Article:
Tag Archives: clean

Happy Birthday 1989! or how Taylor Swift sort of changed my life in a weird way

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This is the story of how Taylor Swift changed my life, which is a sentence that sounds super dramatic and ridiculous and I am fully aware of that.

So, my friends all know that 1989 was a really important album to me, but I don’t know if I’ve ever explained why. I genuinely have no idea who cares about this, but here we go.

I’ve spent basically my entire life making what should be choices of personal preference based on everything other than personal preference. Yes, yes, even after writing my post railing against judgey music hipsters, I still made choices based on things other than what I actually liked. This controlled every part of my life: instead of basing food choices on what I enjoyed, I chose food based on carb content or “clean”-ness or because eating candy for breakfast has somehow morphed from maybe-not-the-greatest-idea to totally-endearing-and-relatable due to Instagram or whatever; I chose clothing based either on my horrendous body image and need to feel small or on the styles of my friends because I prefer neutrals and neutrals are boring or something (or — as in high school — I chose clothing based on both what would make me feel small and on its Quirkiness Level. I mean…I routinely wore my brother’s camo cargo shorts with a Sesame Street t-shirt. I do not suggest this method of choosing a personal style.); I tried to shift my personality around in order to please friends (who absolutely did not require this of me) and whatever crush I had at the time (who probably thought I was being weird as a result of this) because I am loud and opinionated and decidedly not cute or delicate in the way I wanted to be (there’s a reason Sarah Jaffe’s “Clementine” used to make me cry all the time).

Anyway, I spent a lot of time not enjoying things I actually enjoyed because I needed to put a certain personality that I’d deemed as the Ideal Chelsea out there. Even when I allowed myself to enjoy things that didn’t meet my standards, I did it in secret and rarely admitted to liking certain things to friends (with a sense of shame every single time). This was freaking exhausting because I held myself to impossibly high and incredibly weird standards.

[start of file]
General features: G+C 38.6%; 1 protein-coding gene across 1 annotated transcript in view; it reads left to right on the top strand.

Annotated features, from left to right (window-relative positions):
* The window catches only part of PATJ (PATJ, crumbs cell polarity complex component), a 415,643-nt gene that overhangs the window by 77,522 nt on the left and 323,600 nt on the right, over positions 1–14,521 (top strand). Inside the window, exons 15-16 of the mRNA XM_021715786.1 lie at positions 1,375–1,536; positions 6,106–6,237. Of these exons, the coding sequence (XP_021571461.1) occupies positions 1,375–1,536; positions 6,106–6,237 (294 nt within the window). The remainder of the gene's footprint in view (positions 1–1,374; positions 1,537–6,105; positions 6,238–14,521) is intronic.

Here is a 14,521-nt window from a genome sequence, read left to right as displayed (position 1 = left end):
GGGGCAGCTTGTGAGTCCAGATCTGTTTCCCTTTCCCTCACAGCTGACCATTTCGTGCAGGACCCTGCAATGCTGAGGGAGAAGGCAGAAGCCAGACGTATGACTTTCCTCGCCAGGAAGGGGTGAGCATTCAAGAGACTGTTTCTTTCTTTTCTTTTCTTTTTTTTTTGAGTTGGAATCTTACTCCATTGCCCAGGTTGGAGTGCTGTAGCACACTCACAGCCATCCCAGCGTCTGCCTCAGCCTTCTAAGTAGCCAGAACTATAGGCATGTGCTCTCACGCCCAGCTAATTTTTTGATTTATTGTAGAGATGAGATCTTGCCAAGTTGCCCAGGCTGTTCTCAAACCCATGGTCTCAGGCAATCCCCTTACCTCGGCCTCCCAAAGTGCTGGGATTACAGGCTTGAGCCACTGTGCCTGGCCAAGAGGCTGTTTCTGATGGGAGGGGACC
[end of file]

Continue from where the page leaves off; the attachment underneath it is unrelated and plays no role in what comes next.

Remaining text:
Included in my weird standards was the idea that I couldn’t like Top 40 music because I had to be quirky and unique and exude Natalie Portman’s character from Garden State 24/7. This was a constant, ridiculous mental battle because I legitimately love “Raise Your Glass” by Pink, which basically voids any attempts I may have made to avoid Top 40 music. I also judged other people hardcore if they liked things that were considered popular. In fact, despite the fact that I admitted my love for every Taylor Swift song I’d heard to that point in the 2012 blog post I mentioned above, I continued to both judge Swifties and feel a little ashamed of myself for liking her music.

Looking back I realize that Taylor’s music has seen me through a lot. Not in a she’s-what-gave-me-hope way, but just in a she-gave-me-something-to-smile-about-during-a-rough-patch way. I fell in love with a mash-up of “Love Story” and “Viva la Vida” back during my crazy/detrimental Bible school experience; when I was absolutely miserable in college back in 2011, one of the few things I looked forward to every school day was hearing “Mine” on the radio while I was driving; and, I won’t go into details, but let’s just say that “We Are Never Getting Back Together” and “Trouble” were both released as singles at an extremely convenient time.

Fast forward to fall of 2014. I’d just had just taken a three-month ride on the Eating Disorder Relapse Express and was finally buckling down on eating carbs again. I was super self-conscious because I’d gained weight as a result. I was terrified of liking food lest I would lose control somehow and dedicate my entire life to eating pie. I was borderline suicidal due to a lot of issues, and was depressed to the point of not being excited about anything (one of my favorite ways of describing my state of mind was: “I would react the exact same way emotionally to someone throwing me a surprise party and someone impaling my foot with a nail gun” or something to that effect).

I was still trying to hold myself together by not allowing myself to like things that didn’t fit the personality ideal I’d created for myself, which, once again, is exhausting and has an ROI of negative a million.

I was really active in the eating disorder recovery community on Tumblr at this time and happened to start following a college student named Sarah who’d written a poem that I really like. Sarah also happens to be, in my personal estimation, the World’s Biggest Taylor Swift fan. By following her blog, I was inundated with Taylor gifs and videos and news every single day. I began to see posts about how Taylor treated her fans and about her music and marketing. I was impressed in a way I hadn’t expected to be.

The night before 1989 was released, I heard several of the songs via Sarah’s blog and sort of fell in love, particularly with “Clean”. I knew that I wanted to buy the album, but I felt legitimately conflicted, like I was going to somehow lose some (incredibly silly and judgmental) part of myself by admitting defeat and actually paying for an entire Taylor Swift album.